WATCH OUT,          

Photo credits:  Daniel Patterson

Book made of recycled paper from kiwi and white alga
2021 - Ongoing

"Watch out, look around you" is a photographic project that investigates the concept of extinction, focusing in particular on the plant species Wollemia Nobilis.

At the beginning of the work you can find a number of names of animal and plant species belonging to the Italian Red List. The names belong to the species of flora, butterflies, dragonflies, beetles, bees, bony fish, corals and vertebrates that are currently extinct or severely threatened. The Red List was established in 1948 by the International Union for the Conservation of Nature and is the most comprehensive global species risk database : these lists provide up-to-date information on the conservation status and maintenance of plant species.

Assessments and analyses of the risk of extinction of the species covered by these lists are based on a system of criteria and extremely strict scientific categories.

Such methodologies of analysis are used for all living beings and are the means, to global standard level, to understand the extinction risk assessment. However, although the names in the red lists are reliable, they do not remain absolute.

It may sometimes happen that some species are not possible to be classified and study for lack of data, or that a small percentage of species considered extinct are rediscovered as still in the process of extinction.

Wollemia Nobilis is a seemingly common plant, but hides a history of extinction and rebirth.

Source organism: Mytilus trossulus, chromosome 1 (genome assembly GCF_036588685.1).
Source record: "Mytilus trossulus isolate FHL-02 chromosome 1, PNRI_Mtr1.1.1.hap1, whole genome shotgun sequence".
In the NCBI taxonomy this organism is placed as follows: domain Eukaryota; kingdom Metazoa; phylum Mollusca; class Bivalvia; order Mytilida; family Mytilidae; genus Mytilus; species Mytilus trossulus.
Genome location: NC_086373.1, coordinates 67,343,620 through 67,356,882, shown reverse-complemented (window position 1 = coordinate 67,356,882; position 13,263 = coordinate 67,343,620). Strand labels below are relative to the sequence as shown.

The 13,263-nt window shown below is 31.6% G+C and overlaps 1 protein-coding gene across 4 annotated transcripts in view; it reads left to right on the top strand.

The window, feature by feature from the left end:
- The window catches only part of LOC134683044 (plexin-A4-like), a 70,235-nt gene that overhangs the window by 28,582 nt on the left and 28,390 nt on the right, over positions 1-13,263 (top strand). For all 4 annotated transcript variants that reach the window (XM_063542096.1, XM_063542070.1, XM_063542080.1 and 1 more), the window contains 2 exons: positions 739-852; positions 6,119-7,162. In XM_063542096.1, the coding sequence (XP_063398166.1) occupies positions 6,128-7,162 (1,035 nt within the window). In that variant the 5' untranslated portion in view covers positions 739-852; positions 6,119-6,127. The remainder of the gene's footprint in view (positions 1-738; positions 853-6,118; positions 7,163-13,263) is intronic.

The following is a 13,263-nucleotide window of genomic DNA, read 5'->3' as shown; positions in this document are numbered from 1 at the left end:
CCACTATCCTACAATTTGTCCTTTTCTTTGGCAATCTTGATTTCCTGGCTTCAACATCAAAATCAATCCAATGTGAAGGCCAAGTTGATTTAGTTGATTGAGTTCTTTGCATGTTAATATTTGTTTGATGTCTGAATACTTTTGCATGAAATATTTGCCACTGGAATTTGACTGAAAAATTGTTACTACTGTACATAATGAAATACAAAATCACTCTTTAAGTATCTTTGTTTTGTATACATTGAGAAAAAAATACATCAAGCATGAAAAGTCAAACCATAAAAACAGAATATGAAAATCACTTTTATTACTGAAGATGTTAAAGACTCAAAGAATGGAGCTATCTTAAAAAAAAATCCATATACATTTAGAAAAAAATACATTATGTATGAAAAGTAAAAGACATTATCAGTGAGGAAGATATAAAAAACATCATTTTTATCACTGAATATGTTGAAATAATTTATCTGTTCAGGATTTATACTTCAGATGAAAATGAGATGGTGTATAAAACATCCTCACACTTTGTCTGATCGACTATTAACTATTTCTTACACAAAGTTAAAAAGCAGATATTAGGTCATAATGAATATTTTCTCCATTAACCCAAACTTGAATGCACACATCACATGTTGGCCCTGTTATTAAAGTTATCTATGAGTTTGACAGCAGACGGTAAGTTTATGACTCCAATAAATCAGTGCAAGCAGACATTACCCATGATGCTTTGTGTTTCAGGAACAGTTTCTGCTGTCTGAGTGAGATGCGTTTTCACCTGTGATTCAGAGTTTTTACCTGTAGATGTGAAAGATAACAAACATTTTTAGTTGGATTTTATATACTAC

In August 1994, Forest Ranger Dave Noble accidentally discovered the plant, inside a Wollemi National Park ravine in Australia.

Through the analysis and studies of the researchers, the plant species was identified as conifer of the Aucariaceae family, plant present on the earth
200 million years ago. 
The area was immediately closed and isolated, to try to protect the plant.The National Wollemi Park sought in particular to protect the plant from potential damage that could be caused by man: this is why currently very few people can access the area and know the exact location of the mother plant. The place is secret and rumors circulate that botanists and researchers who must study the mother plant, are brought to the place in a helicopter and blindfolded.

Wollemia Nobilis remains in the category of extreme risk of extinction and is classified by scholars as "critically endangered": for years they have tried to disseminate the specimen as widely as possible.

During my stay in Rome, I discovered that Wollemia Nobilis was in the Botanical Garden.

I searched for her several times, initially without success.

I couldn’t see the plant, because hidden and very small, it was situated on a rise among other larger trees. This episode made me think that extinction is just this: a cycle, a process that has always been present, but that we never see.
After I managed to identify which plant was Wollemia Nobilis, as soon as I could, I went to find “her”.

I spent as much time as possible with “her”: I sat down next to that little crooked plant to reflect on her story.

Even when I wasn’t with her, my thoughts always went to that plant.

One day I bought a tarp and I went to the plant to protect her.

The wind continued to moved the tarp, and the more I tried to cover her, the more the wind moved it and carried it away.

Eventually, I had to leave. I had to say goodbye to the plant. A few weeks later, I called the botanist of the Botanical Garden of Rome, to discover more about her.

On the phone, he told me that the plant I was always trying to find was another greater Wollemia Nobilis.

Wollemia Nobilis has a very complex reproduction process, but the botanist has succeeded through several attempts to get a clone. Each year with small tags the branches are measured to monitor her growth. She grows a few centimeters a year.

The botanist then added that lately they are having some problems: several people have tried many times to sneak in at night to take the suckers of the vegetable and thus try to make it reproduce, illegally.

It’s been a while since I’ve last seen her.

Sometimes I still think: who knows if someone sometimes visits or thinks about her.